Applying Times Are Trying Times


April 12, 1992|By Mike Littwin

We were herded into a small room in the admissions building at Swarthmore College, a fine private school outside Philadelphia. The campus is picture-perfect. In fact, it looks very much like the picture on the brochure -- high praise indeed, because your typical college brochure cover would make the Love Canal look like Venice.

But we weren't there for the scenery. My daughter was attracted to the school for its academic reputation. I liked the school cheer: "Fight, fight for the inner light. Kill, little Quakers, kill."

Anyway, we're in this room, and we're listening to the same spiel we've heard at all stops on the Littwins' Tour of Incredibly Expensive Colleges and Universities when the admissions officer says in response to a question about accommodations, "There are no phones in the dorm rooms."

I saw jaws drop. I saw light fade from the bright, shiny faces of the young. I saw, for the first time on this tour, a hint of a smile from a parent, who must have been thinking, "If we're going to cough up $22,000 per, the little brat ought to suffer a little."

It's college time again. And if your son or daughter is a high school senior awaiting the mid-April, yes/no/maybe package in the mail that will only (this is what the kids think, and some nTC parents, too) determine their life's course (if I don't get into Tech, I'll have to work at a carwash or, worse, sell life insurance), you know what I mean.

For a little over a year now, my daughter, Angie, a senior at Dulaney High School, has been playing the college admissions game. Since, as some of you may have guessed, my job as sportswriter allows for a lot of free time, I've played along.

It's a hard game, and everyone's scared. Many parents are afraid their kids won't get in the right schools, and they won't get the chance to say at dinner parties, "I just heard from John. He's at Yale, you know." The thing that scares the kids, besides rejection, is the application process itself. You try to write an essay on how the school motto -- Knowledge Is Good -- relates to the feeding habits of whales.

Once, in the days before MTV, applying to college was no big deal. You went to Old State U or maybe to Where Dad Went. Colleges didn't recruit you, and you certainly didn't recruit them. You filled out an application -- name, address, grades, Scholastic Aptitude Test scores and maybe a short essay on why you want to go to Old State U or to Where Dad Went -- and that was it. You got in or you didn't. Usually, you did.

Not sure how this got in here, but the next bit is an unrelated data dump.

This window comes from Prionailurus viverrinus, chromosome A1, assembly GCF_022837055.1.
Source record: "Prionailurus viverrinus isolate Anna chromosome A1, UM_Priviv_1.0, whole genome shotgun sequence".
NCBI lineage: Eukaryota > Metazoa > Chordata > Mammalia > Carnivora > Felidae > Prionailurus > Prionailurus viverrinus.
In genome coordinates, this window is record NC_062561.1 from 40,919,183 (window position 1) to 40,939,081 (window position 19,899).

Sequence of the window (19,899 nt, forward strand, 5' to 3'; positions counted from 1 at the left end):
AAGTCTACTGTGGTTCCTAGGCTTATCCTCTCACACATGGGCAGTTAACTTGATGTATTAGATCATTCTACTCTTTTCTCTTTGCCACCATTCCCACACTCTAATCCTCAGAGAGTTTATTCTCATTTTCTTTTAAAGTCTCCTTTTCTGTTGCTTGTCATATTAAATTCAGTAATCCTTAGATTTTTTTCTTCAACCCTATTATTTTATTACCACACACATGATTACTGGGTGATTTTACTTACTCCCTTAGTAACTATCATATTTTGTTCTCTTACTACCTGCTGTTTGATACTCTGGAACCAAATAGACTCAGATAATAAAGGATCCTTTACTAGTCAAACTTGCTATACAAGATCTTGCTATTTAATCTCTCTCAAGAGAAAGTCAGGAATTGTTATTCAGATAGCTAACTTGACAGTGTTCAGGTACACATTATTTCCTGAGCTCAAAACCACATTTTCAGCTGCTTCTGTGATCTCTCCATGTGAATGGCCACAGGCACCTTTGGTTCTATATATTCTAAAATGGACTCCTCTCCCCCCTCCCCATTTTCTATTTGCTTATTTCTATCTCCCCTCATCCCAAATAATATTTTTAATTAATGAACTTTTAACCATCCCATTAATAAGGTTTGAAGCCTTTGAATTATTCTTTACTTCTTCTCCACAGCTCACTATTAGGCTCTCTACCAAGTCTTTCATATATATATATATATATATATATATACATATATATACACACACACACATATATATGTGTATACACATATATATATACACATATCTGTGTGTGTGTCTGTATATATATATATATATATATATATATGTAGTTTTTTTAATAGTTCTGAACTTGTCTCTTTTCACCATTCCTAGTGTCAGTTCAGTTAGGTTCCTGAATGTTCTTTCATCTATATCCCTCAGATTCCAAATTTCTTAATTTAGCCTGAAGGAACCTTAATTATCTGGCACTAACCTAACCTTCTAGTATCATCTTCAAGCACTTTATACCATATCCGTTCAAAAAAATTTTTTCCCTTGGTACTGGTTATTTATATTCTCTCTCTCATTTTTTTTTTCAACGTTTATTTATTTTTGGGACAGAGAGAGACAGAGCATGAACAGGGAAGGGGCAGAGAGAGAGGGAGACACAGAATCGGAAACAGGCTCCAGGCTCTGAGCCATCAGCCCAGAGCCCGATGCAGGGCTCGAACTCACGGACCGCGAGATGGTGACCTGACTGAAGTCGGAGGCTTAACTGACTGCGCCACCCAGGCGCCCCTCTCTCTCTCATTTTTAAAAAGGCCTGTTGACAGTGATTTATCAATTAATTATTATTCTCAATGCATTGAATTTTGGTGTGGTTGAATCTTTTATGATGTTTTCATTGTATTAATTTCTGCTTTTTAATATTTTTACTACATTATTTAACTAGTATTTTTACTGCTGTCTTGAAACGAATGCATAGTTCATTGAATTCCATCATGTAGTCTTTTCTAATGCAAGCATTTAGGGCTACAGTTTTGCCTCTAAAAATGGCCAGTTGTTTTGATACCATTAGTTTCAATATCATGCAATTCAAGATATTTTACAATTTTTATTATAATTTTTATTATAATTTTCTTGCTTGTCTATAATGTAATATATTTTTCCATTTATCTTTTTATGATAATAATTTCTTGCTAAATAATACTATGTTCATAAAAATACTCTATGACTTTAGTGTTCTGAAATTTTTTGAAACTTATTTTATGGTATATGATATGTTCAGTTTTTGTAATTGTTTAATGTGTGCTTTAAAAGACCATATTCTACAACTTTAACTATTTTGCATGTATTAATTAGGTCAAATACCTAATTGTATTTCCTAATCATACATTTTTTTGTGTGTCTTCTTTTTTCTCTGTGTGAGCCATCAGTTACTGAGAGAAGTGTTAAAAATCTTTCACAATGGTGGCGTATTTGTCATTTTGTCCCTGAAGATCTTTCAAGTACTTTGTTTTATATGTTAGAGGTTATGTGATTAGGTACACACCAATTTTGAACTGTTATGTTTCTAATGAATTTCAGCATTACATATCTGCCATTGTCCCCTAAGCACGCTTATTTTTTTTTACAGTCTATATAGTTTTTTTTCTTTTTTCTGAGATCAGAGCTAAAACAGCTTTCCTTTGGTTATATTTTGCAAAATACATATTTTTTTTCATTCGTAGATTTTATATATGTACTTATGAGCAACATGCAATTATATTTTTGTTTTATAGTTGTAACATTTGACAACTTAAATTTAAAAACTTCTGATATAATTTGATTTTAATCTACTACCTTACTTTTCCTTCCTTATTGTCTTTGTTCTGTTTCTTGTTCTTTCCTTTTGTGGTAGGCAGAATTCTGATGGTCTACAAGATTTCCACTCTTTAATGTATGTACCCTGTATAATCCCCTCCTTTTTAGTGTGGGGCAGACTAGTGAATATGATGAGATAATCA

At least, that's how I remember it. (I went to school in the '60s; therefore, much of what happened during that period is, let's say, a little fuzzy.)

Today, applying to college is completely different. What isn't? Here's a primer.

The process starts when the kid is in the 11th grade and he or she gets on a mailing list. Is that Life 101 or what? You think when they're done with you, Prestigious U. sells its list to L. L. Bean? "Congratulations on your college acceptance. Have you considered how you'd look on campus if you didn't wear duck-hunting boots?" Anyway, Angie gets letters from schools across America -- from dance schools in New York to engineering schools in California -- in that very sincere, let's-be-friends, Dear Angela style, explaining why she should apply to their school. The technical term for this is begging.

As you might have guessed, colleges are begging because many of them charge $20,000 or more a year, and you'd beg, too, if you were asking parents to shell out that kind of cash so their kids can go to fraternity parties and throw up. I mean, college isn't that different from when we went. I read the statistics: 55 percent of all college students have at least once worn duck-hunting boots on their heads.

Some of the mailers are pretty inventive. The Southern California Trojans send out a big, red, foldout Trojan horse. Some schools' mailers have peek-a-boo covers and look like greeting cards. Everything is in color. And the form letters usually are signed by hand -- at least those from the classier schools. Angie did what all high school seniors do with these letters. She put them in a pile. We still have that pile today.

For our next step, we move to the Visit. I loved visiting colleges. I love college campuses, college bookstores, college pizza. And, mostly, I loved watching the kids. We were about to begin a tour at one large university laid out over what must have seemed like half of upstate New York, when one youngster earnestly asked, "Will there be a tour bus?" OK, they're a little pampered. So are the parents. We toured New England in beautiful spring weather, and all I could think of was, why couldn't I go back to school and throw up again at fraternity parties?

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